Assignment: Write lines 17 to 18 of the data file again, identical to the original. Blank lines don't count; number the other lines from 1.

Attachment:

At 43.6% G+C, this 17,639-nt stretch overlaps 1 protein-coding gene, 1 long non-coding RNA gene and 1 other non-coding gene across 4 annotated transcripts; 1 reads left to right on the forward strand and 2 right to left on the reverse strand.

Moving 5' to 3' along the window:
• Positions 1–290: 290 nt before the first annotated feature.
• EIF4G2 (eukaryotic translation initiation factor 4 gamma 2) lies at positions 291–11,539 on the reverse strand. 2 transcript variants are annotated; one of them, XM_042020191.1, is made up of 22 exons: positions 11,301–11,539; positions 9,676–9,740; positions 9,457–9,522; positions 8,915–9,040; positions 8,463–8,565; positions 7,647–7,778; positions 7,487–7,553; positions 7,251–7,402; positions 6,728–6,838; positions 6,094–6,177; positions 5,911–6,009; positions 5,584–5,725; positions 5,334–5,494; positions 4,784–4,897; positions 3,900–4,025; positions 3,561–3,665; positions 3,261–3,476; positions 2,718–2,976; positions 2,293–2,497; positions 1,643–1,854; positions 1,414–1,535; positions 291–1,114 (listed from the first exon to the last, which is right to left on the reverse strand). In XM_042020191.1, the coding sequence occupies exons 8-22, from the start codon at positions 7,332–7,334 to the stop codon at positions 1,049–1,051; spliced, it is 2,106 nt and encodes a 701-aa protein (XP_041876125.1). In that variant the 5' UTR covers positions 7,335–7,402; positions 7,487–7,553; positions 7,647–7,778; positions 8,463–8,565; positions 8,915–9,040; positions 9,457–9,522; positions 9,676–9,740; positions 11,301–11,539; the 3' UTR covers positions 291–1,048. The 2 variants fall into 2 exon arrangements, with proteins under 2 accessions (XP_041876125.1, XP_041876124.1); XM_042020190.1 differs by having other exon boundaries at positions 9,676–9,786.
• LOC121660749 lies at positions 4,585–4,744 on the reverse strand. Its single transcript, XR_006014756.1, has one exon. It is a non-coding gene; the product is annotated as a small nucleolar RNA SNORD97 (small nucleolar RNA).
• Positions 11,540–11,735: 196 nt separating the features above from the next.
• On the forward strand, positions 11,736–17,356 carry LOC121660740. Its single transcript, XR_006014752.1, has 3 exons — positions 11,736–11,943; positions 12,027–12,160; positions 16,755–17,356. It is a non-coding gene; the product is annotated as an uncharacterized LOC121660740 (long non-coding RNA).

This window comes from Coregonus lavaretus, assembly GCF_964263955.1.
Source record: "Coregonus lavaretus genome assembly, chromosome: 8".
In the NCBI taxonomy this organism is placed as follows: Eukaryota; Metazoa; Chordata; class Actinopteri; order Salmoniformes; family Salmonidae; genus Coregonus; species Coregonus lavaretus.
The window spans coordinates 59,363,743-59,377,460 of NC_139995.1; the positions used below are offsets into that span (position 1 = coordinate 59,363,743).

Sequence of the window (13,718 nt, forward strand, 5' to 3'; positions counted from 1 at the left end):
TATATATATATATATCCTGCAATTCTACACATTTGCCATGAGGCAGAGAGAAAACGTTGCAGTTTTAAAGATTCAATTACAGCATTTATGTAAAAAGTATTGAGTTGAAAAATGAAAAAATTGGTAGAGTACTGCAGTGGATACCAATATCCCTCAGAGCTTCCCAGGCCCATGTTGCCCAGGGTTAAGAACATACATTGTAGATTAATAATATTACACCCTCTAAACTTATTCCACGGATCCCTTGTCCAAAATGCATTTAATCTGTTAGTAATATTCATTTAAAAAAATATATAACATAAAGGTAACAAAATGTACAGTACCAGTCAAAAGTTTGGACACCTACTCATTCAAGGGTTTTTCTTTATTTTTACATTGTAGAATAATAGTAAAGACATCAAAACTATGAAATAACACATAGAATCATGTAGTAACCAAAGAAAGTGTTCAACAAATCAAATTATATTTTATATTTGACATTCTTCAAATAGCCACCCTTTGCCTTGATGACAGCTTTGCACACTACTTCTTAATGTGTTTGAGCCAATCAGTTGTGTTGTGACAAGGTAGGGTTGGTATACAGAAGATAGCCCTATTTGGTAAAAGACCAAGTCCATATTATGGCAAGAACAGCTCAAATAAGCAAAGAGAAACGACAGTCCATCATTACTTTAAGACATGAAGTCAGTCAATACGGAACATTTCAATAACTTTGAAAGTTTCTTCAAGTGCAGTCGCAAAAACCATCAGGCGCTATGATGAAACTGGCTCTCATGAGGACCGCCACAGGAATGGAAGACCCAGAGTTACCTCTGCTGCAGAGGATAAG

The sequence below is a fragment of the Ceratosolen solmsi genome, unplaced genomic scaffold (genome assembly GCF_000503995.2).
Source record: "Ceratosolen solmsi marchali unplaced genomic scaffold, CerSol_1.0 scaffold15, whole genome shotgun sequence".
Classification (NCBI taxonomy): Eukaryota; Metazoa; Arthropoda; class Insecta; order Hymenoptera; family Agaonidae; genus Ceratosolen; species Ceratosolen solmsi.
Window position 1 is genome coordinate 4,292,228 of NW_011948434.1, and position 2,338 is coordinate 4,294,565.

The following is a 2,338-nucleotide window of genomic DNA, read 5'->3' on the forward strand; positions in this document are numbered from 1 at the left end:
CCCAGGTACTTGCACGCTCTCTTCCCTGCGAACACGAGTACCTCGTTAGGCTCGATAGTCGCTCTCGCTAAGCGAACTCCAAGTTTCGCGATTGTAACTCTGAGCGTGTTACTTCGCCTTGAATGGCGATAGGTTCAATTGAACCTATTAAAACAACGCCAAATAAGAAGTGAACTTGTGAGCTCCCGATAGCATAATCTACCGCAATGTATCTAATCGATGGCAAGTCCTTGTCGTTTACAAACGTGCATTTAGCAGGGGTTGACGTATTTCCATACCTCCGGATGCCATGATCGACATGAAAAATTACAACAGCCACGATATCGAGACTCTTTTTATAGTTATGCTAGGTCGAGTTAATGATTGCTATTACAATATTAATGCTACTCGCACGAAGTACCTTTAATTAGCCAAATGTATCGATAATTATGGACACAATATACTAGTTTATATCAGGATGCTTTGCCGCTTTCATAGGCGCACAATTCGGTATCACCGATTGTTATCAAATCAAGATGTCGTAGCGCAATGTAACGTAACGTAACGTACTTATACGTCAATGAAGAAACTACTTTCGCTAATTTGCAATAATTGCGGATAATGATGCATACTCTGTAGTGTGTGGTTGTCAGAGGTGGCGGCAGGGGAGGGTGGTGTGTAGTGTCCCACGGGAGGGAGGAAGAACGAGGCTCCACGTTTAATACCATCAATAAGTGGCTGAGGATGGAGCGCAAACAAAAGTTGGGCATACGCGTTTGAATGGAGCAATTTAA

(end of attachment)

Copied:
Window position 1 is genome coordinate 4,292,228 of NW_011948434.1, and position 2,338 is coordinate 4,294,565.

The following is a 2,338-nucleotide window of genomic DNA, read 5'->3' on the forward strand; positions in this document are numbered from 1 at the left end: